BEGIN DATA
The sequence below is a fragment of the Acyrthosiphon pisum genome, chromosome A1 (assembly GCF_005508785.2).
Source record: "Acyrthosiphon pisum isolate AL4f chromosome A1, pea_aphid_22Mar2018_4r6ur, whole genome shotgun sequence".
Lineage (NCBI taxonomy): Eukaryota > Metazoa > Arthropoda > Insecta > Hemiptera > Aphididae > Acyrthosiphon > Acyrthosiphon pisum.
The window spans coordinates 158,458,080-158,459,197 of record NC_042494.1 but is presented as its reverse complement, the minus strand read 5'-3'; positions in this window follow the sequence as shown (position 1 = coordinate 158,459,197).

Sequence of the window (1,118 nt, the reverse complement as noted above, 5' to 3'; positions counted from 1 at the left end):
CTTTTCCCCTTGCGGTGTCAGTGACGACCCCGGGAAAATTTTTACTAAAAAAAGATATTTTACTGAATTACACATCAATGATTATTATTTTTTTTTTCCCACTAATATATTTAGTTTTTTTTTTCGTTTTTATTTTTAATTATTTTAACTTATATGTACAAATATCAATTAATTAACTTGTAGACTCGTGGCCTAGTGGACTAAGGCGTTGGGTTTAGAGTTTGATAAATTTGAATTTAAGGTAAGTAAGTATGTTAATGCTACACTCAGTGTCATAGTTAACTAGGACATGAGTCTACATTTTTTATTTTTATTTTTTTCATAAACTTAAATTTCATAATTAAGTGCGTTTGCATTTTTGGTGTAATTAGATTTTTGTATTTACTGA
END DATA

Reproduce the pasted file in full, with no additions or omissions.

The sequence below is a fragment of the Acyrthosiphon pisum genome, chromosome A1 (assembly GCF_005508785.2).
Source record: "Acyrthosiphon pisum isolate AL4f chromosome A1, pea_aphid_22Mar2018_4r6ur, whole genome shotgun sequence".
Lineage (NCBI taxonomy): Eukaryota > Metazoa > Arthropoda > Insecta > Hemiptera > Aphididae > Acyrthosiphon > Acyrthosiphon pisum.
The window spans coordinates 158,458,080-158,459,197 of record NC_042494.1 but is presented as its reverse complement, the minus strand read 5'-3'; positions in this window follow the sequence as shown (position 1 = coordinate 158,459,197).

Sequence of the window (1,118 nt, the reverse complement as noted above, 5' to 3'; positions counted from 1 at the left end):
CTTTTCCCCTTGCGGTGTCAGTGACGACCCCGGGAAAATTTTTACTAAAAAAAGATATTTTACTGAATTACACATCAATGATTATTATTTTTTTTTTCCCACTAATATATTTAGTTTTTTTTTTCGTTTTTATTTTTAATTATTTTAACTTATATGTACAAATATCAATTAATTAACTTGTAGACTCGTGGCCTAGTGGACTAAGGCGTTGGGTTTAGAGTTTGATAAATTTGAATTTAAGGTAAGTAAGTATGTTAATGCTACACTCAGTGTCATAGTTAACTAGGACATGAGTCTACATTTTTTATTTTTATTTTTTTCATAAACTTAAATTTCATAATTAAGTGCGTTTGCATTTTTGGTGTAATTAGATTTTTGTATTTACTGA